“Oxytocin has a decent amount of preliminary evidence to firm the idea that it could be helpful with regards to social relatedness in individuals with and without autism, but it is early on,” says Dr Horrigan.
Roche meanwhile has RG7314, a small molecule antagonist of the V1A vasopressin receptor, in early phase I testing. The company says it has demonstrated that the drug modulates brain emotional networks and is active in the rodent model of autism. It believes the compound has the potential to be the first that treats all three core symptoms of autism - impaired social interaction, impaired communication and repetitive behaviour.
“Evidence from both human and animal studies strongly implicate the V1a receptor in mediating emotional processing and modulating key social deficits that are at the centre of autism spectrum disorders. A V1a antagonist may provide a novel approach to treat these deficits,” they told EP Vantage in an emailed response to queries.
Enzyme replacement uncertainties
Fairly advanced in clinical trials are two therapies looking to exploit enzyme deficiency in autism, and the role that this might play in brain functioning. A fair amount of scepticism surrounds this approach, as it is unknown whether there is an explicit role between replacing enzymes and autism.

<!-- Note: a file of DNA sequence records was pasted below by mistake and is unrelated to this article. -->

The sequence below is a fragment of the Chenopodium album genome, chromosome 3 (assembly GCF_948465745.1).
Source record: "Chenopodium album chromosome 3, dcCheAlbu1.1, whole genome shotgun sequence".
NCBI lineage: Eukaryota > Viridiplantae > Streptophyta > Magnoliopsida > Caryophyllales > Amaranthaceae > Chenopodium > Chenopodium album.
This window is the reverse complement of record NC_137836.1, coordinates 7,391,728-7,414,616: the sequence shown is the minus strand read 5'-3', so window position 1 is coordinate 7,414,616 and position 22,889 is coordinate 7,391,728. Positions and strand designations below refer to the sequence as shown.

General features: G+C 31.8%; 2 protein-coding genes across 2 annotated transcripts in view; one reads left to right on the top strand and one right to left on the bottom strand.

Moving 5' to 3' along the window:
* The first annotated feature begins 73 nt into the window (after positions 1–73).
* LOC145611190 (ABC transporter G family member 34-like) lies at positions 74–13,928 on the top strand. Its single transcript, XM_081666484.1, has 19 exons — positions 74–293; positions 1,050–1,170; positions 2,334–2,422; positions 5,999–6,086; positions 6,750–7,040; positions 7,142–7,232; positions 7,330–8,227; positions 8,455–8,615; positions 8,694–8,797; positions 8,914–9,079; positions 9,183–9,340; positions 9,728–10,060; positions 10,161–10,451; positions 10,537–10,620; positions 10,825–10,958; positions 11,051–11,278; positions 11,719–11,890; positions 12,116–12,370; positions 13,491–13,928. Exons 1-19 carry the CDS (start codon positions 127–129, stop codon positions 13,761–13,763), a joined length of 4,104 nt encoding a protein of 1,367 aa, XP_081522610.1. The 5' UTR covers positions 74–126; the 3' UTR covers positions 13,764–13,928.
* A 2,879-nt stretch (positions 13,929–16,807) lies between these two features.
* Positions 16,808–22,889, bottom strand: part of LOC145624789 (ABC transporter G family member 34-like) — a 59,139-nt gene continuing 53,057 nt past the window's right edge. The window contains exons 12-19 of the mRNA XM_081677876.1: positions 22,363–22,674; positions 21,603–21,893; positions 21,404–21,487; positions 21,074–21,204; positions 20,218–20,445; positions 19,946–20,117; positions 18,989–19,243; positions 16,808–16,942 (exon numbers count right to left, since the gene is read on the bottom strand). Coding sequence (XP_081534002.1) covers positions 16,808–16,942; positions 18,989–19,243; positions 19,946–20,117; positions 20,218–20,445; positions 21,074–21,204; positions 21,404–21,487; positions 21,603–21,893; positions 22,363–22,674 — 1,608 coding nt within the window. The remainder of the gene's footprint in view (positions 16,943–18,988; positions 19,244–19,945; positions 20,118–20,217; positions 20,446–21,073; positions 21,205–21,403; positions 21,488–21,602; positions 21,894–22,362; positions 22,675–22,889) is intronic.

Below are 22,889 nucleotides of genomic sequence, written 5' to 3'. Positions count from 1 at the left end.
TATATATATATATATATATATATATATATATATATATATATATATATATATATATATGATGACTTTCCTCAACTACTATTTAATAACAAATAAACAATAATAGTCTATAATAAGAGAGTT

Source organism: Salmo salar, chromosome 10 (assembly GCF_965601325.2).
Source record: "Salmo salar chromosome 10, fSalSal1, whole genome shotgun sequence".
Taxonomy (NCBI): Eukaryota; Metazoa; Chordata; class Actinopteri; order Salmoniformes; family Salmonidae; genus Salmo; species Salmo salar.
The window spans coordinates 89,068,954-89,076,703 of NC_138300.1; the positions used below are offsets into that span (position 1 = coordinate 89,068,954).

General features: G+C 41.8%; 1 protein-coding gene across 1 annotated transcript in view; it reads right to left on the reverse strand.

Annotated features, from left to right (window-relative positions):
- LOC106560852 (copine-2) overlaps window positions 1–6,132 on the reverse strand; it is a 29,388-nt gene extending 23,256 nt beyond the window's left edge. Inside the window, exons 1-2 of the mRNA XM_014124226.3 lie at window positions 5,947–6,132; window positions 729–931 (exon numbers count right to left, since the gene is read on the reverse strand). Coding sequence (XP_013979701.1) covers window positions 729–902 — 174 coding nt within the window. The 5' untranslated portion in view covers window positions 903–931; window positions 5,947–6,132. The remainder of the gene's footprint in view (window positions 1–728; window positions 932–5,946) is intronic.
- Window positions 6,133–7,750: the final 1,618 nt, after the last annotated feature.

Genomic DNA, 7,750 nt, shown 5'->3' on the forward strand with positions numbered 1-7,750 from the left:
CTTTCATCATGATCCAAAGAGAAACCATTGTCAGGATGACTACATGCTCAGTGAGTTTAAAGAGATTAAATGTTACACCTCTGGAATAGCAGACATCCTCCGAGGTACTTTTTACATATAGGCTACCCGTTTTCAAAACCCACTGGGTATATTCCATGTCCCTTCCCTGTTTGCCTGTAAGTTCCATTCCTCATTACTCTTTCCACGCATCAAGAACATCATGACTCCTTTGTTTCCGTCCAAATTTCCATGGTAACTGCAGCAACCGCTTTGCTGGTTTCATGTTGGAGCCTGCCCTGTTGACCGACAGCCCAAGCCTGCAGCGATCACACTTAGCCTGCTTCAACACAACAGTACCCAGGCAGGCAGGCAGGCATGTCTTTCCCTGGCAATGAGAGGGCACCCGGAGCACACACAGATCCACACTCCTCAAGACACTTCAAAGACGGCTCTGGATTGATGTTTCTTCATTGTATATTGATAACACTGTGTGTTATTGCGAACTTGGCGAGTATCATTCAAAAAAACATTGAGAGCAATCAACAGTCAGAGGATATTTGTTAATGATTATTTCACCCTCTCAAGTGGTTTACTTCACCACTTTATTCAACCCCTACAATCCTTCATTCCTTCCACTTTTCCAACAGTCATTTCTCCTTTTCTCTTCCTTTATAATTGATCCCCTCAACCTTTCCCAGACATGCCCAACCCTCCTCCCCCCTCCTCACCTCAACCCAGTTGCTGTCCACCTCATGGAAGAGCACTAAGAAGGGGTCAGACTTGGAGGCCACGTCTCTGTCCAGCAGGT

Kuvan, a treatment for phenylketonuria, which was approved in 2007, is being investigated by The Children's Health Council, supported by the drug’s manufacturer, Biomarin. The product is a synthetic version of the enzyme cofactor tetrahydrobiopterin; there is some evidence that people with autism have depleted tetrahydrobiopterin.
A phase II study which completed last year, involving 46 children, failed to meet the primary endpoint although it did show improvements on secondary measures including social interaction and language. Results from a phase II/III open-label extension study are due in mid 2013.